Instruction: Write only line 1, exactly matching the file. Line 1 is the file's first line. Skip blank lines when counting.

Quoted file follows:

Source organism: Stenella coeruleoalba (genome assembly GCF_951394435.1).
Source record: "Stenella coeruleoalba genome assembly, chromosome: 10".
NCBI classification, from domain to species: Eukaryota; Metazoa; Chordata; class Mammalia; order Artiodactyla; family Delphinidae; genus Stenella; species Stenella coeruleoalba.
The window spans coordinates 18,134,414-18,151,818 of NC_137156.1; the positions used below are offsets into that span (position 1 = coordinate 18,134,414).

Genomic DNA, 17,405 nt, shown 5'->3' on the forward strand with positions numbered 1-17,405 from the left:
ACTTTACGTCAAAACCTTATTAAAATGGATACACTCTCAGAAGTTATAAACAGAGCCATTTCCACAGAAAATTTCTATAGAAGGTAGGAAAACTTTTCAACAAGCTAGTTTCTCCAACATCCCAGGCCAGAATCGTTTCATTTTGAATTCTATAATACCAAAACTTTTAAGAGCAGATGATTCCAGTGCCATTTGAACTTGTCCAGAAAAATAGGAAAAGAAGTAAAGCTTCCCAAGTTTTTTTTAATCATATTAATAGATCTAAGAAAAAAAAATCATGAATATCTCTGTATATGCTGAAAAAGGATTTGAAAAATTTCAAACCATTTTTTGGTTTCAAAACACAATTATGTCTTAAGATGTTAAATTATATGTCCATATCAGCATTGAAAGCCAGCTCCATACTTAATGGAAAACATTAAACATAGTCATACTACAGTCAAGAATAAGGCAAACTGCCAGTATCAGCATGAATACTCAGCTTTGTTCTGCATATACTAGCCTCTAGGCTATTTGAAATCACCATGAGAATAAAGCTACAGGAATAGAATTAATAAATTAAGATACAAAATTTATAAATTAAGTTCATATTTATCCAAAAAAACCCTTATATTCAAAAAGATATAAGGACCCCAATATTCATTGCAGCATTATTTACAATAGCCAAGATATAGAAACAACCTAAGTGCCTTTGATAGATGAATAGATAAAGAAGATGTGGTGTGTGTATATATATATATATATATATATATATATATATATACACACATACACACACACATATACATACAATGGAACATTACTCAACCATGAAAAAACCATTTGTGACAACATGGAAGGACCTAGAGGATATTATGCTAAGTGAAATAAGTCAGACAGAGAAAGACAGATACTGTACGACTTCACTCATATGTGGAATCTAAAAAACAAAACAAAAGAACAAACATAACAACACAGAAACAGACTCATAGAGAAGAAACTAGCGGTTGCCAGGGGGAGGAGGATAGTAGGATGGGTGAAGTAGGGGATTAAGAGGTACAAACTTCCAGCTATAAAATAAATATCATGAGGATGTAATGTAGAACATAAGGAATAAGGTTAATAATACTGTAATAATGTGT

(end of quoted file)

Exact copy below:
Source organism: Stenella coeruleoalba (genome assembly GCF_951394435.1).